Presently, more than one third of the world’s Muslims are living as minorities in non-Muslim countries, a fact which has posed challenges not only for the host countries but also for the Muslims themselves. Most Muslims perceive Muslim minorities as an integral part of the larger Muslim community, umma. Many insist that Muslims must be governed by Islamic law, often that of the country of origin. Home countries are expected to offer human, political, and financial resources in order for the minorities to live Islamically.
Southall Black Sisters (SBS) est un collectif de femmes sud-asiatiques.1 Nous gérons un centre de conseil, de ressources et de campagne pour les femmes de Southall, une zone de l’Ouest de Londres à forte population sud-asiatique. En comparaison avec beaucoup d’autres communautés asiatiques de ce pays, Southall est hétérogène et possède un esprit cosmopolite. Toutes les religions et tous les groupes ethniques du sous-continent indien y sont présents, même si le groupe ethnique et la religion Sikh du Pendjab sont dominants.

This guide is organized in two sections. In Part one we present the history of the WLUML Network, and examine and assess various forms and levels of public participation for upholding and expanding social justice. We discuss different levels of public action and give examples from different countries. Part Two reviews several methods used by social activists around the world, outlines basic principles for preparing and publicizing various forms of solidarity action, and evaluates the limitations and effectiveness of each.

An action-oriented publication, this booklet examines some of the central themes which are integral to the status of women in Muslim societies: the multiple sources and forms of law; family, patriarchy, and laws; women and the culture of violence; nationalism, identity, and women; political and social dynamics of power. It also details a number of strategies, both successful and less successful, which have been used by women in Muslim societies to meet the challenges they face.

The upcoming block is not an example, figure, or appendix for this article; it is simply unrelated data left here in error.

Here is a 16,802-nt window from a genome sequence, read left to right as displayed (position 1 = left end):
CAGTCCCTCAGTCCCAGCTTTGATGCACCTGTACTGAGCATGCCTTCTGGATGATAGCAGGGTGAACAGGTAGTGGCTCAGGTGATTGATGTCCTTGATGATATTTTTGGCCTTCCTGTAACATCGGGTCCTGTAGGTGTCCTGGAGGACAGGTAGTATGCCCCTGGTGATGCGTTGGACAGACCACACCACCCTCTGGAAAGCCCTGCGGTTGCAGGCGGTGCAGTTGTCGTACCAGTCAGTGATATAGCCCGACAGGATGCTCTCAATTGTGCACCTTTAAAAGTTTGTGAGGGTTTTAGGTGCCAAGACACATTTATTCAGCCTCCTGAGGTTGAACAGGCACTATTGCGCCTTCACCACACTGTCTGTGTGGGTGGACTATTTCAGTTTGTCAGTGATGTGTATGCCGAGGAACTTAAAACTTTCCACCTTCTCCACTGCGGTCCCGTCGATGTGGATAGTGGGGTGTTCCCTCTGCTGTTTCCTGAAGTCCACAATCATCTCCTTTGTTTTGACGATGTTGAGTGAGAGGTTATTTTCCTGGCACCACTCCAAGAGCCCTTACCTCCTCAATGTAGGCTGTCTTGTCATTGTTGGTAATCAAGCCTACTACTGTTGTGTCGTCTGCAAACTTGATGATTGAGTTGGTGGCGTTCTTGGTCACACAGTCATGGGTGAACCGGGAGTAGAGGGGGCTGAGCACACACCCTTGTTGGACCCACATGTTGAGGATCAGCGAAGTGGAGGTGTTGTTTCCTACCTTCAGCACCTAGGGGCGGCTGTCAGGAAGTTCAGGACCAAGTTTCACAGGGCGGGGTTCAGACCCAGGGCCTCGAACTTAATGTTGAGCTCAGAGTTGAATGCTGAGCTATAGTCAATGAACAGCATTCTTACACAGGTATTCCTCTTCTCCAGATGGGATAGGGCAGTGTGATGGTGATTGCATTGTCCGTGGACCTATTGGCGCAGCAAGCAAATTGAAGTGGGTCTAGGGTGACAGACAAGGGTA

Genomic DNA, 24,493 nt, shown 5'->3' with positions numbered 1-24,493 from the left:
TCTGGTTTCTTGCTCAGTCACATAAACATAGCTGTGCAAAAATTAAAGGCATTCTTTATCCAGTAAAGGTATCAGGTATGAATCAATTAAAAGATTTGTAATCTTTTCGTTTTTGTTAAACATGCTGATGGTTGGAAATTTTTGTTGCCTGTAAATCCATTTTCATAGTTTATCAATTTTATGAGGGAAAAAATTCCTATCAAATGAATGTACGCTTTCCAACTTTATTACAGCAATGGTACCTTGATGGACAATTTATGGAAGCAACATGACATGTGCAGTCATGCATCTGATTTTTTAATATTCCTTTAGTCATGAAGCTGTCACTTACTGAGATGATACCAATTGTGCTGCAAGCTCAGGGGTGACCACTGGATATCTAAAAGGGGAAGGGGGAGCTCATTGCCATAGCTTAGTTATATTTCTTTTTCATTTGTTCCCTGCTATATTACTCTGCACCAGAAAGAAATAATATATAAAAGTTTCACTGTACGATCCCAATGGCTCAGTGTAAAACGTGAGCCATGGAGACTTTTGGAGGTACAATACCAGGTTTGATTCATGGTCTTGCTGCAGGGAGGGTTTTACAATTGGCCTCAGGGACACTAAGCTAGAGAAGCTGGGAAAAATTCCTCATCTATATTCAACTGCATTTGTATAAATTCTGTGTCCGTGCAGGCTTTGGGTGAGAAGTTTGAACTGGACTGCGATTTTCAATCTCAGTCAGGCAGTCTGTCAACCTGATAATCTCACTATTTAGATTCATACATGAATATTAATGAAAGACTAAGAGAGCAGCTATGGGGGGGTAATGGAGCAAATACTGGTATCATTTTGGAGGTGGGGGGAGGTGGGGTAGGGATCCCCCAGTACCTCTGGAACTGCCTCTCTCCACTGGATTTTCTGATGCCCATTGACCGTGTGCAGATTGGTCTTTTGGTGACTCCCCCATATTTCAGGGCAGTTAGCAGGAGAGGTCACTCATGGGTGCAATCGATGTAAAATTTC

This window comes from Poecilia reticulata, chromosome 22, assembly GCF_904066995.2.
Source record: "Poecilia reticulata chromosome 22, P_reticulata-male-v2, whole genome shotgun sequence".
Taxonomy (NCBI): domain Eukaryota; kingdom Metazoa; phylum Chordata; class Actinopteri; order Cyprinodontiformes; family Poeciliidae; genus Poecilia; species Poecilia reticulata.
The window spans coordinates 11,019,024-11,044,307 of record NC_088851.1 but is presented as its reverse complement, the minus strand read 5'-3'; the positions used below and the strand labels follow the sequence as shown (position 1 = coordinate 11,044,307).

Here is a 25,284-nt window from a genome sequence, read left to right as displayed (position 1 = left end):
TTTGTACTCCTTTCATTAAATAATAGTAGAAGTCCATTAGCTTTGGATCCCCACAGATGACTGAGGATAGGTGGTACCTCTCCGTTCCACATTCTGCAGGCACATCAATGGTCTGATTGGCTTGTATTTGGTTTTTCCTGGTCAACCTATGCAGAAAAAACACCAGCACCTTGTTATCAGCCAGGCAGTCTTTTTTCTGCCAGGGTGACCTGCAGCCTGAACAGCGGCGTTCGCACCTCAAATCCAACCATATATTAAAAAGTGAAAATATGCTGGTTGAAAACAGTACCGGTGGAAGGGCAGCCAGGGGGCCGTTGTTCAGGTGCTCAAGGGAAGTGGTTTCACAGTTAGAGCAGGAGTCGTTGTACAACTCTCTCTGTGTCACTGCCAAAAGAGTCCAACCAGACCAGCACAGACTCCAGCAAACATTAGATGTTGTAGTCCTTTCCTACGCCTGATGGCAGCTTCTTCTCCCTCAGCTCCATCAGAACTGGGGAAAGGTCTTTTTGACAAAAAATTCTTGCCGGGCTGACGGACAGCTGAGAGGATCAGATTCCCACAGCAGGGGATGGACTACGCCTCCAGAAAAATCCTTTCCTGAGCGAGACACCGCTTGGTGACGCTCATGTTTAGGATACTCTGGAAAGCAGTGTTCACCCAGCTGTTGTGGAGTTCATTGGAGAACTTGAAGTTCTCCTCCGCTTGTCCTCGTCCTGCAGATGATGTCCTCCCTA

The Unholy Alliance between some progressives and the fundamentalists has sought to take advantage of state policies of multiculturalism and the painful realities of continuing racial discrimination to demand special rights for the ‘Muslim community ’. But these special rights inevitably involve anti-women practices and highly regressive interpretations of Islam. They also unquestioningly presume that all migrants from Muslim contexts identify as Muslim.

There are various models of Constitutions in the world. This write-up is not looking at the technicalities of different models or offering a comparative analysis of those. It is an attempt to facilitate the reading of a Constitution, in search of Fundamental Rights, no matter what particular system of democratic governance, presidential or parliamentary, it has adopted.

This kit provides information on the existing processes and how NGOs can intervene/participate in the review - whether they choose to stay at home, participate in the UN processes or engage exclusively in the NGO events and forums.

En octobre 1997, 35 participantes actives du réseau (issues de 18 pays différents) se sont rencontrées à Dhaka dans le but de développer le troisième Plan d’Action du WLUML. Nous avons ré-examiné d’anciens problèmes et aussi identifié certaines difficultés qui émergent. Nous avons débattu de la meilleure stratégie pour répondre, en tant que réseau, à ces besoins tout en sachant que nous devons agir dans des circonstances qui apparaissent parfois insurmontables dans nos contextes spécifiques.

The Dossier explores and synthesizes a broad range of feelings, interpretations and strategies of women on issues of feminism, nationalism, internationalism, and religion.

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